Cystic fibrosis is an inherited disorder that causes severe damage to the lungs, digestive system and other organs in the body.
Cystic fibrosis affects the cells that produce mucus, sweat and digestive juices. These secreted fluids are normally thin and slippery. But in people with cystic fibrosis, a defective gene causes the secretions to become sticky and thick. Instead of acting as a lubricant, the secretions plug up tubes, ducts and passageways, especially in the lungs and pancreas.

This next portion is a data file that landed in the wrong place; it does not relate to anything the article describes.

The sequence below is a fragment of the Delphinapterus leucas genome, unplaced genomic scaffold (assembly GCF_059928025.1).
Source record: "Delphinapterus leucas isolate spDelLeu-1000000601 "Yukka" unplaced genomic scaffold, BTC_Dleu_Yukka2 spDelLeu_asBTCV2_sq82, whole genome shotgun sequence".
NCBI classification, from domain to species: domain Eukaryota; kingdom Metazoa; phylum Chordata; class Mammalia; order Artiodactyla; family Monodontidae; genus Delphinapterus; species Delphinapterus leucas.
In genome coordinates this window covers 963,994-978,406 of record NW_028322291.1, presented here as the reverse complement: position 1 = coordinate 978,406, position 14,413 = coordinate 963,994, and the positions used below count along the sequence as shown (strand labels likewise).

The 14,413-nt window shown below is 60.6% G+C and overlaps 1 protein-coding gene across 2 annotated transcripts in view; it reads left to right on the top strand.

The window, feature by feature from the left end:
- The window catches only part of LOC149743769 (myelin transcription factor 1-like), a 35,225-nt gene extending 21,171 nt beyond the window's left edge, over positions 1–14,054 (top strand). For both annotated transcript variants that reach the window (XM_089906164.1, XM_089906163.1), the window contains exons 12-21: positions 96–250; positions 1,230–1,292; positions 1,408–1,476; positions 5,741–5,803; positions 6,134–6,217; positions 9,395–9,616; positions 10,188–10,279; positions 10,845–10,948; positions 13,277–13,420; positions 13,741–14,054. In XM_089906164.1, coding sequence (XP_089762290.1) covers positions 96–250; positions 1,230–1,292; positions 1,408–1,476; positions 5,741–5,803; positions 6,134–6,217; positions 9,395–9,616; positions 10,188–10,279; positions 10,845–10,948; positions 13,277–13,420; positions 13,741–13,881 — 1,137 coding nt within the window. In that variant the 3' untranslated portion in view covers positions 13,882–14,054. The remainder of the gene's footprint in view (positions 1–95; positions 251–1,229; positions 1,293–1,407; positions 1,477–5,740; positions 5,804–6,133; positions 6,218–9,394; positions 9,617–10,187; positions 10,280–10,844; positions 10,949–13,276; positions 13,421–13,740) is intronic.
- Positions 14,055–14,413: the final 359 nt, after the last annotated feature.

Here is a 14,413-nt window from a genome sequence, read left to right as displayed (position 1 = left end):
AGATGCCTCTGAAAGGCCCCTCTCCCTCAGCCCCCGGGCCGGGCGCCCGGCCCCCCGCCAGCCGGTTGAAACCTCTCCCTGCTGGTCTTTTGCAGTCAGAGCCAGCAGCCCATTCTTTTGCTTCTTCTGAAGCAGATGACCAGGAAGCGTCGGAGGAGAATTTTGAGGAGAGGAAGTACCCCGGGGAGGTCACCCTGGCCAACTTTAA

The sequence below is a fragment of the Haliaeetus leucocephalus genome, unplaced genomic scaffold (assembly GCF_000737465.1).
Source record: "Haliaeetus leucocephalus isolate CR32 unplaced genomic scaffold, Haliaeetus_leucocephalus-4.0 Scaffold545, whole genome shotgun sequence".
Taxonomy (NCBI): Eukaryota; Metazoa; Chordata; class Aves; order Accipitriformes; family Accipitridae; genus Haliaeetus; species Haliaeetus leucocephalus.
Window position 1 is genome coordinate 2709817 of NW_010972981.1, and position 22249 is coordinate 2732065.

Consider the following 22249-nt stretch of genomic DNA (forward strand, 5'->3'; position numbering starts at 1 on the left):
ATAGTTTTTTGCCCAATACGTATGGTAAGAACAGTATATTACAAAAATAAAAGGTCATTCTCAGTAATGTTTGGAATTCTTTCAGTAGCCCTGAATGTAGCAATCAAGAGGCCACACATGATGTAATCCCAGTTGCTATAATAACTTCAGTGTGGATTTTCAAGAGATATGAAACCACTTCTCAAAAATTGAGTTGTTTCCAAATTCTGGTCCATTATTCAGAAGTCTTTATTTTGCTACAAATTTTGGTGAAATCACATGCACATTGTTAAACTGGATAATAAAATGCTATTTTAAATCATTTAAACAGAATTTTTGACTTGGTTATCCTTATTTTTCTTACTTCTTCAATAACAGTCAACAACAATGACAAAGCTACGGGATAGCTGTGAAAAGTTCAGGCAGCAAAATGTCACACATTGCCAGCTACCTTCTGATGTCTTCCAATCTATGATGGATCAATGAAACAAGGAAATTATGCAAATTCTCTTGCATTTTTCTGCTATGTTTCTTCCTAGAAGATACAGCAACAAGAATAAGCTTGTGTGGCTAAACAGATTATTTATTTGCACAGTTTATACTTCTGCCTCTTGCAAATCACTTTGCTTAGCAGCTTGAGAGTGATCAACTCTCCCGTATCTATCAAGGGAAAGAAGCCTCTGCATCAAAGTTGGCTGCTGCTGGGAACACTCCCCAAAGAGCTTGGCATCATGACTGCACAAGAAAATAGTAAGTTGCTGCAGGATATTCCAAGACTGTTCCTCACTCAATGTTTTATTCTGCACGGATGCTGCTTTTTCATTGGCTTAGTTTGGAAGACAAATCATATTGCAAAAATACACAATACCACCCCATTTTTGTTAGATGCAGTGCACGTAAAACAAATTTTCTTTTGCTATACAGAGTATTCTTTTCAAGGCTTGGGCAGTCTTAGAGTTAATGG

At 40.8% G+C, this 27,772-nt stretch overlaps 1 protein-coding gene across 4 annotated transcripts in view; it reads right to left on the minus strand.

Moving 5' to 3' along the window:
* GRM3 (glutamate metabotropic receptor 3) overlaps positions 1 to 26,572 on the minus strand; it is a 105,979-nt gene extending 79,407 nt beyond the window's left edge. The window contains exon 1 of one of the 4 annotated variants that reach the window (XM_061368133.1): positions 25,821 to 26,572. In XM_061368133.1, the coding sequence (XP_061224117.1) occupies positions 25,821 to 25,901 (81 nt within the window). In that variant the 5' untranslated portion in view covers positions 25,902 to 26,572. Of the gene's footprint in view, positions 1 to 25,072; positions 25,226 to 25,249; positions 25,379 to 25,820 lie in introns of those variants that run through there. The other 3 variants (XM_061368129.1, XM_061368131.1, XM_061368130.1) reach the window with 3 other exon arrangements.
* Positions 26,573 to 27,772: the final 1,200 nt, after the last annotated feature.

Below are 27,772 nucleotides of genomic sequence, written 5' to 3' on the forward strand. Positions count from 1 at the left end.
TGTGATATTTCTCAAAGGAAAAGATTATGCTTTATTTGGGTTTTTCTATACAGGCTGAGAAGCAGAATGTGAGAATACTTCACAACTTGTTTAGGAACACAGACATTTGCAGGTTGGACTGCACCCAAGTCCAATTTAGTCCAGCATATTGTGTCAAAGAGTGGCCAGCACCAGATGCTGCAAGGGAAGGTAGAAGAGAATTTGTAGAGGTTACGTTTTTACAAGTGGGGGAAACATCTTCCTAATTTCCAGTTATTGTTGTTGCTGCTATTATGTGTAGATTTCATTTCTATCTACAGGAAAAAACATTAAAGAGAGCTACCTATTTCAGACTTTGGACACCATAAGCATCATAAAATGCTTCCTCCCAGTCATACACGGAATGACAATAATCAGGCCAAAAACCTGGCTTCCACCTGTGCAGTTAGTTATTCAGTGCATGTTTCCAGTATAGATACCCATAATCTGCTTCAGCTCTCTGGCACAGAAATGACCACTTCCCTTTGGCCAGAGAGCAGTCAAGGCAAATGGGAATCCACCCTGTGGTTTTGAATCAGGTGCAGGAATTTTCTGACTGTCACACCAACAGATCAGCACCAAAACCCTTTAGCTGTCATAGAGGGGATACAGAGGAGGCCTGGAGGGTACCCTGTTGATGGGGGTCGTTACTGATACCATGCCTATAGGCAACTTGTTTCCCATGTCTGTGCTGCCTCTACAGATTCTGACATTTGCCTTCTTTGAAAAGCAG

Although cystic fibrosis requires daily care, people with the condition are usually able to attend school and work, and often have a better quality of life than people with cystic fibrosis had in previous decades. Improvements in screening and treatments mean people with cystic fibrosis now may live into their mid- to late 30s, on average, and some are living into their 40s and 50s.
Cystic fibrosis care at Mayo Clinic
Oct. 13, 2016
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